The thalamus relays sensori-motor information to the cortex and is an integral part of cortical executive functions. The precise distribution of thalamic projections to the cortex is poorly characterized, particularly in mouse. We employed a systematic, high-throughput viral approach to visualize thalamocortical axons with high sensitivity. We then developed algorithms to directly compare injection and projection information across animals. By tiling the mouse thalamus with 254 overlapping injections, we constructed a comprehensive map of thalamocortical projections. We determined the projection origins of specific cortical subregions and verified that the characterized projections formed functional synapses using optogenetic approaches. As an important application, we determined the optimal stereotaxic coordinates for targeting specific cortical subregions and expanded these analyses to localize cortical layer-preferential projections. This data set will serve as a foundation for functional investigations of thalamocortical circuits. Our approach and algorithms also provide an example for analyzing the projection patterns of other brain regions.

Ding S.-L.,Allen Institute for Brain Science | Van Hoesen G.W.,University of Iowa
Journal of Comparative Neurology | Year: 2015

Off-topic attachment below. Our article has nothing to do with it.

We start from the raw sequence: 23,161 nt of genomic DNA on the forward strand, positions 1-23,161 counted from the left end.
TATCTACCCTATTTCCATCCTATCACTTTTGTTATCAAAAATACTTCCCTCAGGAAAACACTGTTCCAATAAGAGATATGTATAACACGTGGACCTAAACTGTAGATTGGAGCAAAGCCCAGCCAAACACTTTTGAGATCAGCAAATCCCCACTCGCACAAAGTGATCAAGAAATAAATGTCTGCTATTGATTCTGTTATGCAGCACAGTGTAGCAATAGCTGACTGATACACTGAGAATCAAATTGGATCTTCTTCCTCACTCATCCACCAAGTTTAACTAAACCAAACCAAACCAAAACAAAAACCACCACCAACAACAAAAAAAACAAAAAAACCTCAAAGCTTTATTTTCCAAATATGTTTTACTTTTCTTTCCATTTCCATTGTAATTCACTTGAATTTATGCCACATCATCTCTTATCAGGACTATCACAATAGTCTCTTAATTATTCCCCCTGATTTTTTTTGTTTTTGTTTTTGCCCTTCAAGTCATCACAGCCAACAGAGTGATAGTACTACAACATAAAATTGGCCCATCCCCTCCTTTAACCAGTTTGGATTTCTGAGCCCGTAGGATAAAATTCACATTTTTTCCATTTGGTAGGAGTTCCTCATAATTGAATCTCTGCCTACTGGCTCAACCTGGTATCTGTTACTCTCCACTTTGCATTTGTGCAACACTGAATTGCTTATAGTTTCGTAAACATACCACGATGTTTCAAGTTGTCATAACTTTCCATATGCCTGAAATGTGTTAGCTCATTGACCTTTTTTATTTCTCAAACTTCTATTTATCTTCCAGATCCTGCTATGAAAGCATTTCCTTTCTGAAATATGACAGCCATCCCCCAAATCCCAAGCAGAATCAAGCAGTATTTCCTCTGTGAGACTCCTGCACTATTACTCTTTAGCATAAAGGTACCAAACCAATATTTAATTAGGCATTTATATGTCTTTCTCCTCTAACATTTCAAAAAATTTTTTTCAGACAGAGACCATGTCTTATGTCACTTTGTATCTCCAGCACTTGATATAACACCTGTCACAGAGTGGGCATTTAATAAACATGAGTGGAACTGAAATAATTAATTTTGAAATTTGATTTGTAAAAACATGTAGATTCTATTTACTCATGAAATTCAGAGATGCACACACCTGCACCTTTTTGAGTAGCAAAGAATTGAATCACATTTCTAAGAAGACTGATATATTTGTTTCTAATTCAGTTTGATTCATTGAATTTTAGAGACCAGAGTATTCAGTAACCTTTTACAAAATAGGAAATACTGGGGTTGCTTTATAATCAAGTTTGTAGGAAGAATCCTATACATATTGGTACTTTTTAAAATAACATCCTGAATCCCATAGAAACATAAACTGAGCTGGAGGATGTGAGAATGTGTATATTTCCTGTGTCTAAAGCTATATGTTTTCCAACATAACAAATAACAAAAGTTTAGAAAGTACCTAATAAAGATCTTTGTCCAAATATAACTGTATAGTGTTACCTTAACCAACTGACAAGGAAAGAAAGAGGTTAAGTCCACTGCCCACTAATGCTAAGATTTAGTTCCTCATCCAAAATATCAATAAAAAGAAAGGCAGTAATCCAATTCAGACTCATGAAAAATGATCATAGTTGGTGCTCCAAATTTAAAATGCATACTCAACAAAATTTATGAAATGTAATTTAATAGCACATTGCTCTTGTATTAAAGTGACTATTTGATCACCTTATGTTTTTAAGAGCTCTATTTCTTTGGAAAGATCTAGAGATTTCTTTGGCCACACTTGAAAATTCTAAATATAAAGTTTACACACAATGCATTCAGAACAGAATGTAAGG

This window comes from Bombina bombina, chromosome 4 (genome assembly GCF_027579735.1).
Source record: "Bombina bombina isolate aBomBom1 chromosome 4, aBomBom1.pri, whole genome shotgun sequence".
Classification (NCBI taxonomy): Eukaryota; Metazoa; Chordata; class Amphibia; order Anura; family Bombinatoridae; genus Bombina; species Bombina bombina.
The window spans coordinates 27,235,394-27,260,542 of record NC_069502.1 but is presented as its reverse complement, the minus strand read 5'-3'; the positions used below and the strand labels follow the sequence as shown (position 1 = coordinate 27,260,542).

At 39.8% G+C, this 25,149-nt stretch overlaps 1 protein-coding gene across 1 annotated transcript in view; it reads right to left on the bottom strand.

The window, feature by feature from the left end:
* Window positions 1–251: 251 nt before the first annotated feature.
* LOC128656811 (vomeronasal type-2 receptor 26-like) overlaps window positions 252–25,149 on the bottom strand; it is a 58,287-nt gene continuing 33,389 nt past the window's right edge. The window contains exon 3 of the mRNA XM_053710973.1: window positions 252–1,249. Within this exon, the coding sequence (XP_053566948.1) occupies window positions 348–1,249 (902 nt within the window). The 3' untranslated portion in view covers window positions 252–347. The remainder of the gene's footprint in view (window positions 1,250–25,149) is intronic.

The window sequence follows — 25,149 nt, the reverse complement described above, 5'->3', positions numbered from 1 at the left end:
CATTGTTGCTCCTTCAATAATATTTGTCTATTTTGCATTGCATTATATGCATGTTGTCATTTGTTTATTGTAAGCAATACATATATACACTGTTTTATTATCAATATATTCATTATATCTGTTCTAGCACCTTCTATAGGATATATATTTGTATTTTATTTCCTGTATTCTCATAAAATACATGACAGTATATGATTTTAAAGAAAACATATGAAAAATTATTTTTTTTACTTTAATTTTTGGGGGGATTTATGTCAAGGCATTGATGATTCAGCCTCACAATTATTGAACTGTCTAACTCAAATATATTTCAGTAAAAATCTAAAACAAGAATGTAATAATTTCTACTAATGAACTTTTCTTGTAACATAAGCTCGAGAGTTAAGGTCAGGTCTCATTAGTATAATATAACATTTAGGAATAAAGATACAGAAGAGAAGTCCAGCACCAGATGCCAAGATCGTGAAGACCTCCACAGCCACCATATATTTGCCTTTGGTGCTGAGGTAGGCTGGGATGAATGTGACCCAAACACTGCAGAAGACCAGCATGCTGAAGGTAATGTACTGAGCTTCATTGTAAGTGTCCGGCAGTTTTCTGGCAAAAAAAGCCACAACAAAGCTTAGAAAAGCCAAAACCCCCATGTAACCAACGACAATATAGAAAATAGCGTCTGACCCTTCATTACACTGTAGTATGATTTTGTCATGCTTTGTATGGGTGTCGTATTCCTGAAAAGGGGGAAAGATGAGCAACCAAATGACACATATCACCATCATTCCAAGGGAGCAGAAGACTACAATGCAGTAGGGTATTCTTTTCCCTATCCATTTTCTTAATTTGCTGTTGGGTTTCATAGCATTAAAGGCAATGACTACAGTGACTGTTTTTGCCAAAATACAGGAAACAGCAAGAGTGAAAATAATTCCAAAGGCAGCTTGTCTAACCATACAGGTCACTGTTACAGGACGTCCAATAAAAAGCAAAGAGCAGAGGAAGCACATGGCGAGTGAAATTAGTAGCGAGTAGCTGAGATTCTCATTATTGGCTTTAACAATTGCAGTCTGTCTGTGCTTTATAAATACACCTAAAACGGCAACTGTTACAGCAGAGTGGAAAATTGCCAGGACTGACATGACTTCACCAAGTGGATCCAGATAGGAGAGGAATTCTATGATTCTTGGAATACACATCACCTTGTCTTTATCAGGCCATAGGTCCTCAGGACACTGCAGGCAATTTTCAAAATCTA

The hippocampal formation (HF) is one of the hottest regions in neuroscience because it is critical to learning, memory, and cognition, while being vulnerable to many neurological and mental disorders. With increasing high-resolution imaging techniques, many scientists have started to use distinct landmarks along the anterior-posterior axis of HF to allow segmentation into individual subfields in order to identify specific functions in both normal and diseased conditions. These studies urgently call for more reliable and accurate segmentation of the HF subfields DG, CA3, CA2, CA1, prosubiculum, subiculum, presubiculum, and parasubiculum. Unfortunately, very limited data are available on detailed parcellation of the HF subfields, especially in the complex, curved hippocampal head region. In this study we revealed detailed organization and parcellation of all subfields of the hippocampal head and body regions on the base of a combined analysis of multiple cyto- and chemoarchitectural stains and dense sequential section sampling. We also correlated these subfields to macro-anatomical landmarks, which are visible on magnetic resonance imaging (MRI) scans. Furthermore, we created three versions of the detailed anatomic atlas for the hippocampal head region to account for brains with four, three, or two hippocampal digitations. These results will provide a fundamental basis for understanding the organization, parcellation, and anterior-posterior difference of human HF, facilitating accurate segmentation and measurement of HF subfields in the human brain on MRI scans. J. Comp. Neurol. 523:2233-2253, 2015. © 2015 Wiley Periodicals, Inc.